19 3 61.73 0.13 2.36 0.62 0.00 2 48.77 0.00 97.82 7.74 13.58 .00 53.00 0.00 10A 2.86 0.62 0.21 46.02 mean 53.00 0.82 0.00 92.00 0.00 92.00 0.00 0.00 0.77 0.10 0.13 0.00 2.13 28.67 0. House op comme society rcial 1 100.46 9 98.16 4.15 85.18 0.60 19.00 14 53.00 0.17 2.84 36.68 2.19 0.82 0.00 38.01 1.00 8 35.96 12.00 28 0.00 12 17.00 17 0.97 0.52 0.00 29 42.07 0.47 0.00 0.00 15 82.56 0. Pvt co.00 4 45.61 13.00 0.13 39.38 9A 2.21 6.83 35.00 0.58 8.51 0.00 0.00 0.00 6 92.78 12.00 5.00 7 89.00 0.12 3.Pvt Other no.14 0.81 0.18 0.31 20 100.00 0.33 0.00 0.40 6.25 62.12 0.68 0.40 1.75 stddev 37.38 0.00 1.00 0.35 39.00 0.86 0.00 0.00 0.23 26 100.30 0.00 0.91 76.00 0.90 0.80 0.00 23.00 16 83.00 0.72 0.81 76.12 23.00 21 99.87 20.02 5 22.00 0.00 10 83.07 3.39 4.15 17.00 0.00 16.00 16A 7.00 0.96 0.00 0.Type of Housing Sector CIDCO Pvt.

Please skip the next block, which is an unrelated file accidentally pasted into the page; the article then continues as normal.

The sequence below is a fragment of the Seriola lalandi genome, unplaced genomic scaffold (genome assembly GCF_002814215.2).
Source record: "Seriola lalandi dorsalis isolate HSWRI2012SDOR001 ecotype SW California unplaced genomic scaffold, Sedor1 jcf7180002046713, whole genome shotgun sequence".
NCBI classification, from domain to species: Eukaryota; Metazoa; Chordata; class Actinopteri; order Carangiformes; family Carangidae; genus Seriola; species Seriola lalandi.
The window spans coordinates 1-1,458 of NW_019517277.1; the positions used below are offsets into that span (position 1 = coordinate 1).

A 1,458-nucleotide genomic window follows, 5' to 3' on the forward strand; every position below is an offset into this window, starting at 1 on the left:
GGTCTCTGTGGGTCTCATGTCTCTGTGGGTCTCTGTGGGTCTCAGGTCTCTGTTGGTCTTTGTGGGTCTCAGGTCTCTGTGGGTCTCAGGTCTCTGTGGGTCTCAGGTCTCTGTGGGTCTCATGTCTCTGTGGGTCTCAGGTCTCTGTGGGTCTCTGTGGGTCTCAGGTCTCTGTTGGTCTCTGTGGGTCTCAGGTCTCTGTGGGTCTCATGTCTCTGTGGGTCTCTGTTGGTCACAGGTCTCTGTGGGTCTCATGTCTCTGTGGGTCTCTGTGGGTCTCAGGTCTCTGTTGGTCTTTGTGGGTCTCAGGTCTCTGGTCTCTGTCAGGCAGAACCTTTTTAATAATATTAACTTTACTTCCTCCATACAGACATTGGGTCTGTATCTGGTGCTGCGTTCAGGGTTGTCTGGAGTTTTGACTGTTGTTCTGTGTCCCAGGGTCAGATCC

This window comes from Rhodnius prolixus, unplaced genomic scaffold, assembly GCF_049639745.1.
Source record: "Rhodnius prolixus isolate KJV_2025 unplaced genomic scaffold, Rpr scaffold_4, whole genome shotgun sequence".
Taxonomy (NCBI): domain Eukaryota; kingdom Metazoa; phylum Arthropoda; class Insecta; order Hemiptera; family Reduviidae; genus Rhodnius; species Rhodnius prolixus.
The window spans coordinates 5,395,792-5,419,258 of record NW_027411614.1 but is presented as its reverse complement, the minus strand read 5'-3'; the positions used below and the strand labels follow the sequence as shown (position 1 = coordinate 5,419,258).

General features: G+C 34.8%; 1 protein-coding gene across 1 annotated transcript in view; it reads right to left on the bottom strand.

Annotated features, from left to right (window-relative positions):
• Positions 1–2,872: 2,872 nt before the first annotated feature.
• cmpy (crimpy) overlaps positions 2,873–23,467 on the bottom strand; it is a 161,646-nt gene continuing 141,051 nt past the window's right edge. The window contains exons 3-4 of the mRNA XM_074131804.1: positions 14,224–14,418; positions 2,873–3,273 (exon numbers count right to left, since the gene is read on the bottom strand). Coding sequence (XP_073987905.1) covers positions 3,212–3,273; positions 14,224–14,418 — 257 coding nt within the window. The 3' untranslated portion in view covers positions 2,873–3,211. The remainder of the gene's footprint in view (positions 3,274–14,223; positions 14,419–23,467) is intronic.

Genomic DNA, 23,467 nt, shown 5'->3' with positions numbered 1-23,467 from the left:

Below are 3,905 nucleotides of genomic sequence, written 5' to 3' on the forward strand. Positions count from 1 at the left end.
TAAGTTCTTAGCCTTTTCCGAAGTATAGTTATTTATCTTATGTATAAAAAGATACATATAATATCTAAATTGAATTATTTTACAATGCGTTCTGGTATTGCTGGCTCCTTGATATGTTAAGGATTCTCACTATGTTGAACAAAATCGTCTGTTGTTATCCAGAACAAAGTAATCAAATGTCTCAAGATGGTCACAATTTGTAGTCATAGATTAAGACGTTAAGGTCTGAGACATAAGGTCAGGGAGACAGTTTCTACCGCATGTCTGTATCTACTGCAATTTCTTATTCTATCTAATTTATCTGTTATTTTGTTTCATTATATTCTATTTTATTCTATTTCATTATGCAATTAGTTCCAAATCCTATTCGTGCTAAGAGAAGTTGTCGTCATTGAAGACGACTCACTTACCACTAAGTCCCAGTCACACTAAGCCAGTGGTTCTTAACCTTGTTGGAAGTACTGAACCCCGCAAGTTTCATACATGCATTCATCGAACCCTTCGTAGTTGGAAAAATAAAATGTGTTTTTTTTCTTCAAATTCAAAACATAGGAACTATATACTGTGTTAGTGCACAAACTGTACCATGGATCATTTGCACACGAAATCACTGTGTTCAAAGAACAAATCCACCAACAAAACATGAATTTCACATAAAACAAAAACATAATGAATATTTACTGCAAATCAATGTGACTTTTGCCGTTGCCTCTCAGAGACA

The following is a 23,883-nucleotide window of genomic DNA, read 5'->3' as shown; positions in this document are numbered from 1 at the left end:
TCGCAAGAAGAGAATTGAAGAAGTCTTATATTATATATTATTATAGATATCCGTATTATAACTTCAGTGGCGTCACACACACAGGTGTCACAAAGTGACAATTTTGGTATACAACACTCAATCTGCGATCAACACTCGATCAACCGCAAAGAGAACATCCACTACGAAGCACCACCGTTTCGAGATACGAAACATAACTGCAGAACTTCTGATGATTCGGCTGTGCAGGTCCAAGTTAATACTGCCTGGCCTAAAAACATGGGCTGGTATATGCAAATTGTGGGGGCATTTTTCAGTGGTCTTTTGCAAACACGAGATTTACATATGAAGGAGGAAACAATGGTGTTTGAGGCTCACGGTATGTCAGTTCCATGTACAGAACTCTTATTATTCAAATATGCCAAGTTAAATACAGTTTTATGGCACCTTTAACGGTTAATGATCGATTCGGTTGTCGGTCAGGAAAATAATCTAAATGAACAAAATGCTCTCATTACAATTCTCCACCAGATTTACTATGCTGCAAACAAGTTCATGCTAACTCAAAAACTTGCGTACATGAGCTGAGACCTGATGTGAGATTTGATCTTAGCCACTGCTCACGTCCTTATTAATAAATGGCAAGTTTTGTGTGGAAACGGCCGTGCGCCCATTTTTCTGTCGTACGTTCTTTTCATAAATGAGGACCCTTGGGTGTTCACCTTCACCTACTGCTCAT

16 5.21 0.95 3 11.95 8 24.57 14.03 75.61 6.54 24.40 95 1.42 0.64 27.00 0.13 11.62 6.52 1.61 12.82 24.02 44.82 5.31 16.00 28 0.00 31.22 52.00 0.56 4.60 1.18 31.28 26 0.35 5.88 4.19 8.82 48.37 7.00 13.05 6.85 5.00 6.57 18.68 20 0.64 10.38 56.86 33.56 6.05 20.45 6.87 6.88 3.86 7 42.53 20.91 6.74 6.09 25.06 1.09 16 27.63 3.00 0.56 16.94 4.36 21.64 15 8.00 31.94 12.57 stddev 18.49 32.39 14.33 9A 0.50 12.86 mean 12.07 4 5.49 21 13.00 20.71 2 39.29 41.00 0.82 4.08 93 3.60 94 13.26 28.35 28.87 10 0.26 7.19 9.50 12.38 37.02 17.83 26.16 7.49 12.17 14 0.56 16A 0.75 7.06 13.71 11.00 0.00 0.07 8.11 17 0.46 36.00 0.92 2.82 8.54 6.82 5.43 20.80 39.33 18.57 12.30 6.17 12.00 4.56 9 0.83 8.38 15.74 4.95 5.50 16.42 7.60 7.10 40.87 1.67 36.27 1.87 0.38 10A 0.34 13.82 2.87 1.33 6.59 38.66 14.73 6.66 0.82 12.52 7.81 6.76 5 49.63 1.42 12.88 0.15 18.62 4.19 5.72 3.43 32.29 12 0.14 1.44 48.00 29 0.87 7.Tenure Sector before1 81-85 86-90 91-92 no.24 3.00 35.17 6.00 47.13 11.61 6 51.00 48.93 10.61 18. 980 1 43.15 .16 9.86 4.11 15.65 17.92 11.32 6.09 29.52 12.03 10.73 4.85 4.23 22.65 31.99 12.00 0.30 6.